OOM in Production, Why?
I recently looked into an OutOfMemory exception in production and the culprit turned out to be the following code.
The application receives a response from a web service and needs to pass the result as a String into a field to a downstream web service. The downstream web service was old, and doesn't support prefixes. So a developer writes the above code to remove prefixes and also change a field name. Not an ideal situation but Innocent enough?
However, when the return xml from the first web service turns out to be pretty big, in the size of ~200k, it causes frequent OutOfMemory exceptions in production servers. 200k is pretty big for simple texts, but still, the server has 1.5G heap size, why is it OutOfMemory?
Java String Impementation is NOT Optimized for Large String
JVM hates large objects. The heap may have enough space, but it is always highly fragmented. When a large object request comes in, JVM will usually go through a series of gc cycles to move objects around to accomodate the large object. In my case, it is unfortunate that the input String is huge already, ~200k, the above code makes even more copies of it, stressing out JVM and resulting in OOM.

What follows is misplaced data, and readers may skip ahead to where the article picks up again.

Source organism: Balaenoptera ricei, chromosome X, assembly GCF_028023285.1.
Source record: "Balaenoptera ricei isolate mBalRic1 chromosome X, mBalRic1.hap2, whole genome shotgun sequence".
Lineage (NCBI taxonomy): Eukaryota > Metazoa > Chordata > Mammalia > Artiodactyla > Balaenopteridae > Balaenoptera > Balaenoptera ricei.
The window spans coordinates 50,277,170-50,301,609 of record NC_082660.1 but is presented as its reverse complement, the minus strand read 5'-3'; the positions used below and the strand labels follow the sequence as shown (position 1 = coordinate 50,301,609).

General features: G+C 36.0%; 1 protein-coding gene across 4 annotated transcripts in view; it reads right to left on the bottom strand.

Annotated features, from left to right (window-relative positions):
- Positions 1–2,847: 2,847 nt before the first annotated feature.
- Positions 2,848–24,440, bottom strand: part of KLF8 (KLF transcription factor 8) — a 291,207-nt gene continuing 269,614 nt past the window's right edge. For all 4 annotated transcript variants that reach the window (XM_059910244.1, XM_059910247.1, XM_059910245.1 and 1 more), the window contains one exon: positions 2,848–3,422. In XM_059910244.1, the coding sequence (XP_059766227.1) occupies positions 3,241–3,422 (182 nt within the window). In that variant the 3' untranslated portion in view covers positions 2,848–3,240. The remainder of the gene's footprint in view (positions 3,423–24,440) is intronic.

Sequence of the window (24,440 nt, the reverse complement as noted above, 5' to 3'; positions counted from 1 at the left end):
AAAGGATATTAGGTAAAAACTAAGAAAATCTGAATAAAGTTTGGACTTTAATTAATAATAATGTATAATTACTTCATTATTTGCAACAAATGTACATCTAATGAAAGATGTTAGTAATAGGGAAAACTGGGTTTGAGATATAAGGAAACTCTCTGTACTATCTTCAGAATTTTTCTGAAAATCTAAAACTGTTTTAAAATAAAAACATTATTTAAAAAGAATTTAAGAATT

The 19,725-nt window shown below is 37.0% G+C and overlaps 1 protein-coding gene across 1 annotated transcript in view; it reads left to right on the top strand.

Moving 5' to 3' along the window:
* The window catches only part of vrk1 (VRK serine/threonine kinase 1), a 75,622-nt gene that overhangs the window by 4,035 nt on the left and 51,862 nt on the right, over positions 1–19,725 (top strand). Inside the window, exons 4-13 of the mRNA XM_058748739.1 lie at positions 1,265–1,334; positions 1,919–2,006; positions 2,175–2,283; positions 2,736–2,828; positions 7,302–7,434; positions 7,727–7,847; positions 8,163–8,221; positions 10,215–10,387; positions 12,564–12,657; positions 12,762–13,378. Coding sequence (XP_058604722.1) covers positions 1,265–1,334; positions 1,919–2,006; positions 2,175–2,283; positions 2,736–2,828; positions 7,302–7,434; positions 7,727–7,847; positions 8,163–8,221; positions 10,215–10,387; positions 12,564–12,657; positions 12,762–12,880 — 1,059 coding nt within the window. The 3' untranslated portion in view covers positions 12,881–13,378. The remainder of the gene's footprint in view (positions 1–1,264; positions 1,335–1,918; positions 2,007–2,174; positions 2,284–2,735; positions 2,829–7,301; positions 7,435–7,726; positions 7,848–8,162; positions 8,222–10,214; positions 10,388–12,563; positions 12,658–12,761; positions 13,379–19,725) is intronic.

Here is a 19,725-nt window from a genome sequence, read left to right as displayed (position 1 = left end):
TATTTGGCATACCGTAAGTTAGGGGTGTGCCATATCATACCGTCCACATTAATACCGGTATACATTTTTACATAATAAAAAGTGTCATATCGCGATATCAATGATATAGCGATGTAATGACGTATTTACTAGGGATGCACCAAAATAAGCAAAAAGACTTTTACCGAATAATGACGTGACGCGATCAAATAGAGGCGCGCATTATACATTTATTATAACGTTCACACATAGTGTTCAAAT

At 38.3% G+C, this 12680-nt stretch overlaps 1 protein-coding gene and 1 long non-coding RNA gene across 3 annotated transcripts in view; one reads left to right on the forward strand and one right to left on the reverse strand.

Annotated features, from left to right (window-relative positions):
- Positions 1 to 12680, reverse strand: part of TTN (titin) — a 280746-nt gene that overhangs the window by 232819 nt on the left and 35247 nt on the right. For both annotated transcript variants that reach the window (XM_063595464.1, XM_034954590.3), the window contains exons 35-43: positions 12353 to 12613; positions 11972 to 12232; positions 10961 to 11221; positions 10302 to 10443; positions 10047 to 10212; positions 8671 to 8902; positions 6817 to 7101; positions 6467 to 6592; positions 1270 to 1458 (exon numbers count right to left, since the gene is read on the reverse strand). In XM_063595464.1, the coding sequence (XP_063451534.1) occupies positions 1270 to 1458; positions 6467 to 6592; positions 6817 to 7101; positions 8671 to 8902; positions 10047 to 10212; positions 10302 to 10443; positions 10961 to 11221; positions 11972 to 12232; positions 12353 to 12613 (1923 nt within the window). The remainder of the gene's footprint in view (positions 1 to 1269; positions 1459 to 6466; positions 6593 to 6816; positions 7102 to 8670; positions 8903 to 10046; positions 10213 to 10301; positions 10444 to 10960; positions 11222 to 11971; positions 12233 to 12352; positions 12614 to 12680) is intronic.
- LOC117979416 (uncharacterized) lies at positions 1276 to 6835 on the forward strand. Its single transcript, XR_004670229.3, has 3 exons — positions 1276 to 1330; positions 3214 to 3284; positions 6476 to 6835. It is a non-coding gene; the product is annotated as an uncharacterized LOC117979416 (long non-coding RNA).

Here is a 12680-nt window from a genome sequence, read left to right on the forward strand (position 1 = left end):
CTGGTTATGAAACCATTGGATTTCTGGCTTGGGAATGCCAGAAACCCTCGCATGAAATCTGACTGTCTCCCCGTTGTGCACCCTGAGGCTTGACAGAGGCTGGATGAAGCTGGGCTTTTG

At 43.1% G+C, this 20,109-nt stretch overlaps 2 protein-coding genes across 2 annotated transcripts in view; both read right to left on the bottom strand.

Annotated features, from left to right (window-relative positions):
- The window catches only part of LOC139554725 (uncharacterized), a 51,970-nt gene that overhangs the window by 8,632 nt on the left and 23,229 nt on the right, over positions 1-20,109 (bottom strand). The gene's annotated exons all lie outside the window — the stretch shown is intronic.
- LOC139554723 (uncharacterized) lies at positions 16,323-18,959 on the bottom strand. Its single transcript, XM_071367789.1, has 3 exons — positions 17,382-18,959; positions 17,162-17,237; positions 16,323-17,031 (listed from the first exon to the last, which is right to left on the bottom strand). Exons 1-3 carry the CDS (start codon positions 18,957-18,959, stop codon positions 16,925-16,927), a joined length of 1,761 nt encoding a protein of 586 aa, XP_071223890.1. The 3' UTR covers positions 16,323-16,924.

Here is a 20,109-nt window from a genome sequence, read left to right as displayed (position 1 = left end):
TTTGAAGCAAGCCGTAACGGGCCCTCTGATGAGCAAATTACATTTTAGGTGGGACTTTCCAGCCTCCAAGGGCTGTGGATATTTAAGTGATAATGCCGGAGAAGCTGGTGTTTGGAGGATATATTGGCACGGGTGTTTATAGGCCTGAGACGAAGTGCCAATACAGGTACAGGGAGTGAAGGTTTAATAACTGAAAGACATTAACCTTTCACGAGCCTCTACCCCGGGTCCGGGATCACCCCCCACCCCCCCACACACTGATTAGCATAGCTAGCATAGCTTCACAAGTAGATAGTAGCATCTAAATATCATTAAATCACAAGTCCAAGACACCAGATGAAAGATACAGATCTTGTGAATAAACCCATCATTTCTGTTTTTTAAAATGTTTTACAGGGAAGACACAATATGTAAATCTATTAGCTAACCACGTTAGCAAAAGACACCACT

In the above code, each parse result is a new large String, which makes it 4 additional large objects. But that is not ALL! More large objects were allocated in Java's String implementation.
replaceAll is not optimized for large Strings
Always specify size when StringBuffer is created for large Strings
For large Strings, StringBuffer.toString() is bad, use new String(StringBuffer) instead
It checks the size of wasted bytes: if it is more than 768, it uses a different String constructor to make another copy of its underlying char array to free up 'wasted' space.
Always be extra careful with large Strings, read Java's source code when in doubt
Eventually we decided to parse the String manually instead of using replaceAll. This allows us to transform the input String in one single pass and avoid generating additional large Java objects.